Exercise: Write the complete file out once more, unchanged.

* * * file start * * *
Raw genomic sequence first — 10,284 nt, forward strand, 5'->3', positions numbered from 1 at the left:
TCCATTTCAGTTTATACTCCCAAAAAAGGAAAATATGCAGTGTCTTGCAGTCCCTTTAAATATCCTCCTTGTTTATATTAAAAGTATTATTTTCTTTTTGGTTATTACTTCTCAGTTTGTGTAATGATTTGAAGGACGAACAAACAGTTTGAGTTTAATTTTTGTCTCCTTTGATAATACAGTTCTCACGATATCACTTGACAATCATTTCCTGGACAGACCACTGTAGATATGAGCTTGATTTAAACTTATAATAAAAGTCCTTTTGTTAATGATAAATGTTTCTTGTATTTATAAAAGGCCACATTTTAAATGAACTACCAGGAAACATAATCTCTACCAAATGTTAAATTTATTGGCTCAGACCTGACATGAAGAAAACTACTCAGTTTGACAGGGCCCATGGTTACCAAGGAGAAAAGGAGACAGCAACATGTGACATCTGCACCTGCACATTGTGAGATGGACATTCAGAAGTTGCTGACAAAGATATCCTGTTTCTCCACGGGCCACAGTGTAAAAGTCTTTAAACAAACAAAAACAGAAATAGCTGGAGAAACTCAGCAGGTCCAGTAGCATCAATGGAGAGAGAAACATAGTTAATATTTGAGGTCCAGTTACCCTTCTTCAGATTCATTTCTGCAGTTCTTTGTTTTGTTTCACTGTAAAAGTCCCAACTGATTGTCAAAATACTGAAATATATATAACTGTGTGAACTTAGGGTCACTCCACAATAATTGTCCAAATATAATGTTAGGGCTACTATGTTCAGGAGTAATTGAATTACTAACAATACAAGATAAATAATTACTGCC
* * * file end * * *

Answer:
Raw genomic sequence first — 10,284 nt, forward strand, 5'->3', positions numbered from 1 at the left:
TCCATTTCAGTTTATACTCCCAAAAAAGGAAAATATGCAGTGTCTTGCAGTCCCTTTAAATATCCTCCTTGTTTATATTAAAAGTATTATTTTCTTTTTGGTTATTACTTCTCAGTTTGTGTAATGATTTGAAGGACGAACAAACAGTTTGAGTTTAATTTTTGTCTCCTTTGATAATACAGTTCTCACGATATCACTTGACAATCATTTCCTGGACAGACCACTGTAGATATGAGCTTGATTTAAACTTATAATAAAAGTCCTTTTGTTAATGATAAATGTTTCTTGTATTTATAAAAGGCCACATTTTAAATGAACTACCAGGAAACATAATCTCTACCAAATGTTAAATTTATTGGCTCAGACCTGACATGAAGAAAACTACTCAGTTTGACAGGGCCCATGGTTACCAAGGAGAAAAGGAGACAGCAACATGTGACATCTGCACCTGCACATTGTGAGATGGACATTCAGAAGTTGCTGACAAAGATATCCTGTTTCTCCACGGGCCACAGTGTAAAAGTCTTTAAACAAACAAAAACAGAAATAGCTGGAGAAACTCAGCAGGTCCAGTAGCATCAATGGAGAGAGAAACATAGTTAATATTTGAGGTCCAGTTACCCTTCTTCAGATTCATTTCTGCAGTTCTTTGTTTTGTTTCACTGTAAAAGTCCCAACTGATTGTCAAAATACTGAAATATATATAACTGTGTGAACTTAGGGTCACTCCACAATAATTGTCCAAATATAATGTTAGGGCTACTATGTTCAGGAGTAATTGAATTACTAACAATACAAGATAAATAATTACTGCC